Film Review: The 8-Bit Generation
I like retro computing – I grew up on Apple II computers at my school and an Atari 800 computer at home, with a Commodore 84 & Atari ST at the houses of relatives so in addition to watching YouTube channels dedicated to old computers and games like PixelMusement and Lazy Game Reviews, I also love documentaries about the history of computing like Triumph of the Nerds and Revolution OS (which I think I reviewed on a previous blog, but which I am currently unable to find). When I found about about this particular documentary on the history of Commodore, I was very interested in checking it out.
The 8-Bit Generation focuses almost exclusively on Commodore computers, with a perspective from within the company, and in particular from the view of Jack Tramiel and his boosters within Commodore. From the view of this documentary, with Jack at the helm, Commodore can do no wrong, and their opponents could do no right. Apple never gained any real market share while Commodore dominated the market (Wrong – the Apple IIe was solid rival for Commodore), Atari had no 3rd party publishers and actively fought them for the PC (Wrong – their main opposition to 3rd party publishers was on the video game console front, they had plenty of 3rd party developers and publishers for PC), and once Jack was ousted from Commodore, they never accomplished anything ever again (Wrong – The Amiga says “Hi!”). Particularly damning is the claim that Atari didn’t get VisiCalc until a year after Commodore did, which is clearly false.
It’s really rather disappointing. While the documentary has interviews with Tramiel himself, I get the strong impression that the reason the director was able to get these interviews in the first place because they were already a booster of Tramiel. The majority of the interview footage comes from Commodore employees and Tramiel supporters, with the only exceptions from that being a brief interview with Howard Scott Warshaw about Atari Corporate culture (which appears to lean towards the 2600 and the home games division), and an tragically even more brief interview with Steve Wozniak.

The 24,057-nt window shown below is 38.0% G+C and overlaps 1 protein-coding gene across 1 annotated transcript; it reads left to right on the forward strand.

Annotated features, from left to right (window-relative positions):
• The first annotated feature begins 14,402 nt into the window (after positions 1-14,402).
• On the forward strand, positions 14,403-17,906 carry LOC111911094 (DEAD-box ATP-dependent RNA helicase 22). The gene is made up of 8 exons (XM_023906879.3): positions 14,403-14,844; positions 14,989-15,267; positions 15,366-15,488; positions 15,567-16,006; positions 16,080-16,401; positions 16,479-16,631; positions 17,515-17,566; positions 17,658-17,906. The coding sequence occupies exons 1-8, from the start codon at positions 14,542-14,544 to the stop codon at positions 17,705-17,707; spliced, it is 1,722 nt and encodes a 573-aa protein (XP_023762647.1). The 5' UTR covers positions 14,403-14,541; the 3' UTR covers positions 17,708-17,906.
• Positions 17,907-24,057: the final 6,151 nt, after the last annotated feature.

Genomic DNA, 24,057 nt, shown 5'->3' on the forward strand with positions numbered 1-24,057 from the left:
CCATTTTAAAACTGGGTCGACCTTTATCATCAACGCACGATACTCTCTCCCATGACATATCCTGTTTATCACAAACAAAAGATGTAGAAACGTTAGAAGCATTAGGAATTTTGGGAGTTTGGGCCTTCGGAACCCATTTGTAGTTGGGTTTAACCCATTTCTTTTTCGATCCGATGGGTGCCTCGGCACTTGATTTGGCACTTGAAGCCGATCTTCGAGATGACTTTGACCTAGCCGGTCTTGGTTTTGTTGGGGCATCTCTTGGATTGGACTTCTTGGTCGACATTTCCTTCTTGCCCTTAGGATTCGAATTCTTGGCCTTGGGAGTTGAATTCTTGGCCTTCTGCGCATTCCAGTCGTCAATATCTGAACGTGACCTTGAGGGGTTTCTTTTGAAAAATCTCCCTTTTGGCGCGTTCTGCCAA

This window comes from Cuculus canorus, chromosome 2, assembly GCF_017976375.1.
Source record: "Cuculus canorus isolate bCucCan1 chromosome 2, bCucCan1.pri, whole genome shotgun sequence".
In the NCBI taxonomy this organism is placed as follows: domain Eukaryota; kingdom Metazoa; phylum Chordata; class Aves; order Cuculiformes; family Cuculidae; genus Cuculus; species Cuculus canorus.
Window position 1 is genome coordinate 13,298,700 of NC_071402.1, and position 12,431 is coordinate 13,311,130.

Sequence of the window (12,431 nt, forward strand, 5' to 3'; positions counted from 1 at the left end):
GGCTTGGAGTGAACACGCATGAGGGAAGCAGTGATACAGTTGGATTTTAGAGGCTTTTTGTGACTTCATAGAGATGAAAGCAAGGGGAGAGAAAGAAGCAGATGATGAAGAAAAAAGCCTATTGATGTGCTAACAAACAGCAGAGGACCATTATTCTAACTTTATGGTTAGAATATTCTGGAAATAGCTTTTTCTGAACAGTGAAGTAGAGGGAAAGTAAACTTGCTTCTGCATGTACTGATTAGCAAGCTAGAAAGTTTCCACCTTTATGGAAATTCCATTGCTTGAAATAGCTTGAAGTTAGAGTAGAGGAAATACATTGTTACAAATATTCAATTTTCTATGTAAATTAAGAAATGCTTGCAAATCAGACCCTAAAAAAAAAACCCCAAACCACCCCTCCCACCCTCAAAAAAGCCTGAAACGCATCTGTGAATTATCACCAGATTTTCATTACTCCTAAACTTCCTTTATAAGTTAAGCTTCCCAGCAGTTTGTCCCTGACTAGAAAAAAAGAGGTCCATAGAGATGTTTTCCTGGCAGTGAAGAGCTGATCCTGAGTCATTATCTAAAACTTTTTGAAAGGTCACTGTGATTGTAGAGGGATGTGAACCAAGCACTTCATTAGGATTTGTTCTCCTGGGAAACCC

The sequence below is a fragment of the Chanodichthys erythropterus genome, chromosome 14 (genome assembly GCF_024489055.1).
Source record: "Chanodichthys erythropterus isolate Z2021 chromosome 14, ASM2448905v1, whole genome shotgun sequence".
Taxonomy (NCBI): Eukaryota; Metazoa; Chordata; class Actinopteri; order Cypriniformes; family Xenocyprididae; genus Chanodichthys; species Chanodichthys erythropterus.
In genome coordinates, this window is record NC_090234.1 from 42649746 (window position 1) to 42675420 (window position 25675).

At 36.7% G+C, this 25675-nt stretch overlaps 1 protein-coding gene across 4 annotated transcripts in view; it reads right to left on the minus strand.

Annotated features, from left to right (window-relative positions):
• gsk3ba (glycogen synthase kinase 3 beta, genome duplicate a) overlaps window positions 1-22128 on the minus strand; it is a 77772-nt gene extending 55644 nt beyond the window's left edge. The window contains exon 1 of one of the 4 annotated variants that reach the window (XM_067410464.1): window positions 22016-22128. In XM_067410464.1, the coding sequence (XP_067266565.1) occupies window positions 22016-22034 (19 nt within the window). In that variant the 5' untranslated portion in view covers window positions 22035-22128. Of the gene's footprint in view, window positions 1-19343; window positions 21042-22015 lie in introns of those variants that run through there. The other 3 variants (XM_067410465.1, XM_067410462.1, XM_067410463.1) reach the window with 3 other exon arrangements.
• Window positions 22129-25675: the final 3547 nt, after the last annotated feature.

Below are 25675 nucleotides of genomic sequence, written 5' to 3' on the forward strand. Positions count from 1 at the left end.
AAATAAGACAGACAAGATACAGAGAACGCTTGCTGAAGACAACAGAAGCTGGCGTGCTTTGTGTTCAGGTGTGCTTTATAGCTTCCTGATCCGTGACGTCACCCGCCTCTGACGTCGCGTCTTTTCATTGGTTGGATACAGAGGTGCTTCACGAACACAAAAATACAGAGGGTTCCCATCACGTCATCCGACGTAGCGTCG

For a documentary that bears the title of The 8-Bit Generation, and which does give a fair amount of time on the MOS Technologies 6510 processor architecture, it is a very strong disappointment that the film wears its slant on its sleeve, and I think it’s very much to the detriment of the film. I’d really have enjoyed a more even-handed take on the various systems from this computer generation, with a serious take given on, for example, the TRS-80 and the TI-99. Instead, we get a pep rally for the Commodore 64, with some flagrant mis-truths. I wanted to like this documentary, but I cannot recommend it in the slightest.
If you do decide to get this documentary in spite of my recommendation to the contrary, it is available from Amazon.com.